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Monica Lindstrom

Updated Jun 11, 2015 - 8:23 am

Legally Speaking: Did Glendale have the right to cancel the Coyotes lease agreement?

The Glendale City Council voted to cancel the professional management services and arena lease agreement with the Arizona Coyotes on Wednesday. After brief comments by the Council and an hour of public comments, including statements by Coyotes’ attorney Nick Wood and co-owner Anthony LeBlanc, the Council voted 5-2 for the cancellation.

Many, including the Coyotes, want to know the reasons behind the surprise decision. The Glendale City Council did not give much away but its reasoning appears to revolve around former Glendale City Attorney Craig Tindall and Arizona Revised Statute 38-511, titled “Cancellation of political subdivision and state contracts.”

The relevant portions of this law state:

A. The state…may, within three years after its execution, cancel any contract, without penalty or further obligation, made by the state…if any person significantly involved in initiating, negotiating, securing, drafting or creating the contract on behalf of the state is…at any time while the contract…is in effect, an employee or agent of any other party to the contract in any capacity or a consultant to any other party of the contract with respect to the subject matter of the contract.

In citing this statute, the City Council is pointing its finger at Craig Tindall as its reason to cancel the contract.

Here is some brief background: Tindall left Glendale in April of 2013. The contract with the Coyotes was inked in July 2013. Tindall started working for the Coyotes in August 2013. Arguably Tindall was intimately involved with the negotiating and drafting of the contract.

Since the three year window has not yet closed, and Tindall went to work for the Coyotes within the three years, it is Glendale’s position that it can cancel the contract.

The city may be right.

However, counsel for the Coyotes aptly pointed out that the bulk of the negotiations and drafting of the contract took place in June and July 2013, after Tindall left his post in Glendale and before he went to work for the Coyotes. Thus, how can it be said that Tindall was “significantly involved” in the process?

Good point, though it may not be enough to overcome the city’s argument.

During the meeting, the Coyotes made it very clear that it disagrees with the city council and its reliance on the cited Arizona law.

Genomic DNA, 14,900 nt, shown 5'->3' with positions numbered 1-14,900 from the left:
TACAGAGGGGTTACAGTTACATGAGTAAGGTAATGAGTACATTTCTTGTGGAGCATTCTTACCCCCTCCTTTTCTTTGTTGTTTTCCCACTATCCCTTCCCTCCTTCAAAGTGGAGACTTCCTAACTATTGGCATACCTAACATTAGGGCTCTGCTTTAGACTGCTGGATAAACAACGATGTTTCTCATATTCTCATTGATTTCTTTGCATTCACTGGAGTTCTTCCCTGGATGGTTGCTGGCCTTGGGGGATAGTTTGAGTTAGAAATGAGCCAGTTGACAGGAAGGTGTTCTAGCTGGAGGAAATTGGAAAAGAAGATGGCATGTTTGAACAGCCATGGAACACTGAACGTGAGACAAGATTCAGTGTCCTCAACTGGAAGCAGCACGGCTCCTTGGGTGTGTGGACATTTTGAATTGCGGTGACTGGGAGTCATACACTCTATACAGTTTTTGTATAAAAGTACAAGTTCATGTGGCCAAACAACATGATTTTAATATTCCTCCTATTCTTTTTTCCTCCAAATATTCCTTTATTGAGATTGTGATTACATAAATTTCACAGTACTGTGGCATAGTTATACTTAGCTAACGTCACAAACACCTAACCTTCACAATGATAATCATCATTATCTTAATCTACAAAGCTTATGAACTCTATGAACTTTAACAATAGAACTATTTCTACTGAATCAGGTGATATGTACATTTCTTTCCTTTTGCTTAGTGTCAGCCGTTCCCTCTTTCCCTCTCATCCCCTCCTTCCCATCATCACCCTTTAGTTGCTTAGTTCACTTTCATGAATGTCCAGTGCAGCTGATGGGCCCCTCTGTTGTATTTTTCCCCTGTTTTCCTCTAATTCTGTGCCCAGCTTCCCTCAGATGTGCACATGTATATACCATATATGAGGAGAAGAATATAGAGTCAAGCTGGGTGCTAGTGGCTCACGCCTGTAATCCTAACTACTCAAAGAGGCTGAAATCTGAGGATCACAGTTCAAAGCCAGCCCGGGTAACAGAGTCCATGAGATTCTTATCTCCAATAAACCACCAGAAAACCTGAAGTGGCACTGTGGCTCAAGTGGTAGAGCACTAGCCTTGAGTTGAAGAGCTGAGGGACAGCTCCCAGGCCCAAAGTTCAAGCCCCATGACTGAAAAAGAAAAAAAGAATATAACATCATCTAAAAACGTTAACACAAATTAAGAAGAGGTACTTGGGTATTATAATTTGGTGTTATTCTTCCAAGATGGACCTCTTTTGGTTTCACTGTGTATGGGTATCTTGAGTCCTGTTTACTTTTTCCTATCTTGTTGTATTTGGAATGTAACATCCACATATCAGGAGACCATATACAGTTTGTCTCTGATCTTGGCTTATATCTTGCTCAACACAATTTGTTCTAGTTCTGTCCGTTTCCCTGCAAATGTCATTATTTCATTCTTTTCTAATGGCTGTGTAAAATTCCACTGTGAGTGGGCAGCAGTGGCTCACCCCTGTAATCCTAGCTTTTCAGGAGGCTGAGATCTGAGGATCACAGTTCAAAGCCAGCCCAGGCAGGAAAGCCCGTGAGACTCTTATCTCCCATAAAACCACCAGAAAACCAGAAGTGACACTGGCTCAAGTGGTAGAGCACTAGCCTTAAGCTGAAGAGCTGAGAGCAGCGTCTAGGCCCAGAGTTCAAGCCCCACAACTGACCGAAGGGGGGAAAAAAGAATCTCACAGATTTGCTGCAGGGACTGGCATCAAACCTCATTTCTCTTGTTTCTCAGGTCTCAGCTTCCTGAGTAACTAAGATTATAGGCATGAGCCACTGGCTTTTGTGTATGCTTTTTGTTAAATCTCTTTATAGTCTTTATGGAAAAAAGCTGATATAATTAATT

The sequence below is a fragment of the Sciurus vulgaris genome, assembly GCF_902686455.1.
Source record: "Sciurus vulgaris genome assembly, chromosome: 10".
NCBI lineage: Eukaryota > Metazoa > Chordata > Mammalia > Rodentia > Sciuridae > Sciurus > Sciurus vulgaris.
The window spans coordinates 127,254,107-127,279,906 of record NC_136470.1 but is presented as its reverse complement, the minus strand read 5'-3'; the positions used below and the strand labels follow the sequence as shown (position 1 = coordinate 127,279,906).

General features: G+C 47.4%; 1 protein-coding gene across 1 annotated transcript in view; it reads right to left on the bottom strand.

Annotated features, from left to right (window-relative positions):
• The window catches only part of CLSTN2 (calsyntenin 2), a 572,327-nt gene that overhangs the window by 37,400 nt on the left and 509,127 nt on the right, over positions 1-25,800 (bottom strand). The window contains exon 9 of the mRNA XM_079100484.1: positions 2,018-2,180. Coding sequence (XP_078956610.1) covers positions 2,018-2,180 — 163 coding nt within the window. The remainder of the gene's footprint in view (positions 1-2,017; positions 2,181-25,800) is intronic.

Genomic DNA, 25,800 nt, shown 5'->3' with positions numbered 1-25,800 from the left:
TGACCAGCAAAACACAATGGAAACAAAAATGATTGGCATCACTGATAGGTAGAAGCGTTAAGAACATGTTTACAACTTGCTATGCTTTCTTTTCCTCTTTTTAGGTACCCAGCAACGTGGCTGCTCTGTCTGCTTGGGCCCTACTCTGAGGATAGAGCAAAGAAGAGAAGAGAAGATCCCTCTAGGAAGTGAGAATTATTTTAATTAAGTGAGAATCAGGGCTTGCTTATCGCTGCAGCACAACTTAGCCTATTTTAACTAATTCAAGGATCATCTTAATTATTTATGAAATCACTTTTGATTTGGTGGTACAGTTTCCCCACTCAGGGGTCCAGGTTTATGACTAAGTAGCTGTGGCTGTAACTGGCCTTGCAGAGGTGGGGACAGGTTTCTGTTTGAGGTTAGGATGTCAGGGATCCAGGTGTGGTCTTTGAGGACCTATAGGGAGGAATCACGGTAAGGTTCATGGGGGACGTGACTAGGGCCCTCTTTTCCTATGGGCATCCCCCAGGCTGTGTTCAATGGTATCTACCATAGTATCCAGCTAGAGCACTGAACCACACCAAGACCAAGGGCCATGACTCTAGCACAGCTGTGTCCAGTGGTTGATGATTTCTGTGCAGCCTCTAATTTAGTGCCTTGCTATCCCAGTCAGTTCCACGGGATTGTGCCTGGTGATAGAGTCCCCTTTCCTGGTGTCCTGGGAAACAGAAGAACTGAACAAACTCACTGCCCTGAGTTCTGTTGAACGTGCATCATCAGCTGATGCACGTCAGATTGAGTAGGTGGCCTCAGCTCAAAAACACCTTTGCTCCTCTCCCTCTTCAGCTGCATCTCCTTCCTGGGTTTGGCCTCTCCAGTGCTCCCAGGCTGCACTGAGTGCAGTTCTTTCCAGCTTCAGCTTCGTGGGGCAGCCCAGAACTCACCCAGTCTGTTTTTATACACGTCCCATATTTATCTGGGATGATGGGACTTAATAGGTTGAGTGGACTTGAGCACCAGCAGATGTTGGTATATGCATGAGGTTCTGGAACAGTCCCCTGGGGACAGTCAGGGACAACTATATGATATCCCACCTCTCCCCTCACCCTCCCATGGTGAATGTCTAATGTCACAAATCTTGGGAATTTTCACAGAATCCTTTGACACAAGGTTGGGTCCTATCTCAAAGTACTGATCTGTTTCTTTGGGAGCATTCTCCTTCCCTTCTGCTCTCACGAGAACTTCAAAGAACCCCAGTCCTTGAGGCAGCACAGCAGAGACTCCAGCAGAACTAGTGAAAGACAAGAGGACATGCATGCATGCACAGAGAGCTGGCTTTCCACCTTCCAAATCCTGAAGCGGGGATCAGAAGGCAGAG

Wood told the council to “step away from the cliff,” that it was incorrect, making a big mistake and that “there would be no coming back from the mistake.”

Apparently his words had no effect.

Now that the vote is over, the city attorney will take the necessary steps to cancel the contract.

According to the same law mentioned above, the cancellation shall become effective when written notice of the cancellation is received by the Coyotes. Soon thereafter we can expect the Coyotes to go straight to the courthouse steps to request an injunction.

In its quest to obtain a court ordered injunction, the Coyotes will explain to the court what transpired at the city council meeting, why the city is wrong and why it is the Coyotes who have the winning argument. They will also explain to the court why it is necessary to stop the city from acting on the cancellation and that it is necessary to maintain the status quo until the court makes a decision on the validity of the cancellation and the city’s actions.

What does all this mean for the fans, the taxpayers and you and me?

It means this situation has the potential to be a long, drawn-out, expensive legal battle between two powerhouses. Money will be spent, bad things will be said, reputations will be damaged and events and revenue will be lost.

I write “potential” because the two could come together and decide to talk this through and re-negotiate the contract to satisfy both sides. Which, incidentally, is exactly what the Glendale city manager, city attorney and mayor asked the Coyotes to do a day before the announcement of the special meeting. The answer from the Coyotes then, and now, is no, there will be no re-negotiation.

Some argue in the end the Coyotes will leave Glendale. Maybe so, but for right now, according to the Coyotes, the organization wants to stay in Glendale and that may just be enough to work things out with the city.


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